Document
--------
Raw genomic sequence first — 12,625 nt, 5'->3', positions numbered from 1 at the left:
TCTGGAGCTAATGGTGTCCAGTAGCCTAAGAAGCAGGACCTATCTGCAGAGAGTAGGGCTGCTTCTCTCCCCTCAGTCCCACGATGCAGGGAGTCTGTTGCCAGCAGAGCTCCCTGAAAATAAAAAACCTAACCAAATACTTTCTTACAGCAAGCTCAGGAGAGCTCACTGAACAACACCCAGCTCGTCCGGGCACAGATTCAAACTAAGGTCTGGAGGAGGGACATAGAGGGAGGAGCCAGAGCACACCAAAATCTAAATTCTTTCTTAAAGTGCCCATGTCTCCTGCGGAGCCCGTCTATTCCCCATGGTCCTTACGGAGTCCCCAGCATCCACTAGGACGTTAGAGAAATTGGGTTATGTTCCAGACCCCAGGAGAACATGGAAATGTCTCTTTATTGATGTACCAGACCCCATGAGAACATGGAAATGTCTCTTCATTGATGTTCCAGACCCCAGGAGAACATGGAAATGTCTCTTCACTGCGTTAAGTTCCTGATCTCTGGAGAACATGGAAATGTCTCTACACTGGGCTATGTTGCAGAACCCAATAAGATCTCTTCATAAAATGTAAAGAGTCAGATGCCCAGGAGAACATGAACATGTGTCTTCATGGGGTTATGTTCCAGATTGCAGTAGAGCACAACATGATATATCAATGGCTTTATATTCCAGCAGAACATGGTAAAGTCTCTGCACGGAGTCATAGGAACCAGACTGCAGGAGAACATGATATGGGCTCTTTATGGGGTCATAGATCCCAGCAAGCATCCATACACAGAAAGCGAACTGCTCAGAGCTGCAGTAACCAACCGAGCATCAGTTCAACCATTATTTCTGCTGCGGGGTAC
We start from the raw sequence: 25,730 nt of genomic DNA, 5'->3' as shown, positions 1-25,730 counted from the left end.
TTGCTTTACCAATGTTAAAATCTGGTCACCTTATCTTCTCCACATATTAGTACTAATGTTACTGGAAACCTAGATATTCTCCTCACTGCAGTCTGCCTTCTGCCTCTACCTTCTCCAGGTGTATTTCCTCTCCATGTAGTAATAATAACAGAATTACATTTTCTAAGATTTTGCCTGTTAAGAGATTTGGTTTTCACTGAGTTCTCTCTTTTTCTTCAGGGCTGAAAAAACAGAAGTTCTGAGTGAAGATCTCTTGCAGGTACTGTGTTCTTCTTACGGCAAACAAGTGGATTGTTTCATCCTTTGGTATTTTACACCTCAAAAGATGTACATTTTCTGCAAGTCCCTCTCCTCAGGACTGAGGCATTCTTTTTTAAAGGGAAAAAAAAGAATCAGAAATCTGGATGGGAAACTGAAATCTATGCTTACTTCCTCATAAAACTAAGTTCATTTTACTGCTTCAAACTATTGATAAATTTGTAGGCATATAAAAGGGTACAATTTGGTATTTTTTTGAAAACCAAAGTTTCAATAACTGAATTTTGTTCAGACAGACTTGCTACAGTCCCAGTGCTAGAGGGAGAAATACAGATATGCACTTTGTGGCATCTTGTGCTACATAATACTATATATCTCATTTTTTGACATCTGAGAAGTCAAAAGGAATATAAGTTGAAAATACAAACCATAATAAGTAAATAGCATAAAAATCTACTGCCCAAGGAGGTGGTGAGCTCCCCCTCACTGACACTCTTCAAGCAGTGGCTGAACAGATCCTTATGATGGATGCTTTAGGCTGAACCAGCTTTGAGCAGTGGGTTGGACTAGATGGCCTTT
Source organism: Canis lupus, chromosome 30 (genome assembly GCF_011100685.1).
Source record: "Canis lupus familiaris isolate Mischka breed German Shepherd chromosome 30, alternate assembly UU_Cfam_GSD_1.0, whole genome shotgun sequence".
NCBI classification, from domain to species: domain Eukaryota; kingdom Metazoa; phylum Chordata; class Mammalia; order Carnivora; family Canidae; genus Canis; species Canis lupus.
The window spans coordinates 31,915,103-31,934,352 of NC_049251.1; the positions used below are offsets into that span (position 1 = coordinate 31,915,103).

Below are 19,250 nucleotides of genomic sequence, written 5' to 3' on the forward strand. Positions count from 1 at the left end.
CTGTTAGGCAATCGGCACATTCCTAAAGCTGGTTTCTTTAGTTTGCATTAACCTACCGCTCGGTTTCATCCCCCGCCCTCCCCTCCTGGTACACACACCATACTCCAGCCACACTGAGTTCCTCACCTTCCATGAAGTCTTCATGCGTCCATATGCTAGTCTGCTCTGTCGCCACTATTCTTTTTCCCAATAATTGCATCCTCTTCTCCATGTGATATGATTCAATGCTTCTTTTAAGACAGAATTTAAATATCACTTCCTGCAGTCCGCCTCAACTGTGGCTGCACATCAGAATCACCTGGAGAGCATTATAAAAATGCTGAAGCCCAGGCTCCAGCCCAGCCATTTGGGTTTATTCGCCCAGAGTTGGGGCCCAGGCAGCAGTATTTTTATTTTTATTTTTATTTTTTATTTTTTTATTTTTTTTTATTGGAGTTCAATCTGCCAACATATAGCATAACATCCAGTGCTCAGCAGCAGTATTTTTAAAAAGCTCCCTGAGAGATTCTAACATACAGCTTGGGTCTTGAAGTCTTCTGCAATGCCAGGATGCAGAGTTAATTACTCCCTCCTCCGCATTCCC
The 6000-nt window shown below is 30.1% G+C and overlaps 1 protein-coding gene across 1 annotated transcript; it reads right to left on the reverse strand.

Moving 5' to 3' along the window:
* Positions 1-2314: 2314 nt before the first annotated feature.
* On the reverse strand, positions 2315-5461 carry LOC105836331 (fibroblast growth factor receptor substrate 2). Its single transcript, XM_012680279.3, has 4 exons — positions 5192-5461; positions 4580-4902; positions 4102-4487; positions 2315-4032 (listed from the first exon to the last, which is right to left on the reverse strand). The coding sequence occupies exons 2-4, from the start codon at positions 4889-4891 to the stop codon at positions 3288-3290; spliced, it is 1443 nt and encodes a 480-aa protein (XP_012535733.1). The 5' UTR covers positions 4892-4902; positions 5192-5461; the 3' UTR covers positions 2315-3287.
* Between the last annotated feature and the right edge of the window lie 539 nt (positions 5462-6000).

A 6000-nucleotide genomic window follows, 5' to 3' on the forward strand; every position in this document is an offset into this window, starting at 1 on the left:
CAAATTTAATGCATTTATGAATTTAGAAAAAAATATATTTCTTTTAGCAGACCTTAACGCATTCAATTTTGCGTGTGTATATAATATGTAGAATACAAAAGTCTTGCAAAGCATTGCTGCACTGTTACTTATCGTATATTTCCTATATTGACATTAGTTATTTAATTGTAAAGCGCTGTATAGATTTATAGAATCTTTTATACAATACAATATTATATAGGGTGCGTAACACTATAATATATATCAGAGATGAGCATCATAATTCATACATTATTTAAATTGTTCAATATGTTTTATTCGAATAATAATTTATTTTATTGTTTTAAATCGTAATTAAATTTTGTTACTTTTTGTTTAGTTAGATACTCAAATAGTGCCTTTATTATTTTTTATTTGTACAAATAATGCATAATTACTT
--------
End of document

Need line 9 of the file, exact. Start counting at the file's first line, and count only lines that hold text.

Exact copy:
Below are 19,250 nucleotides of genomic sequence, written 5' to 3' on the forward strand. Positions count from 1 at the left end.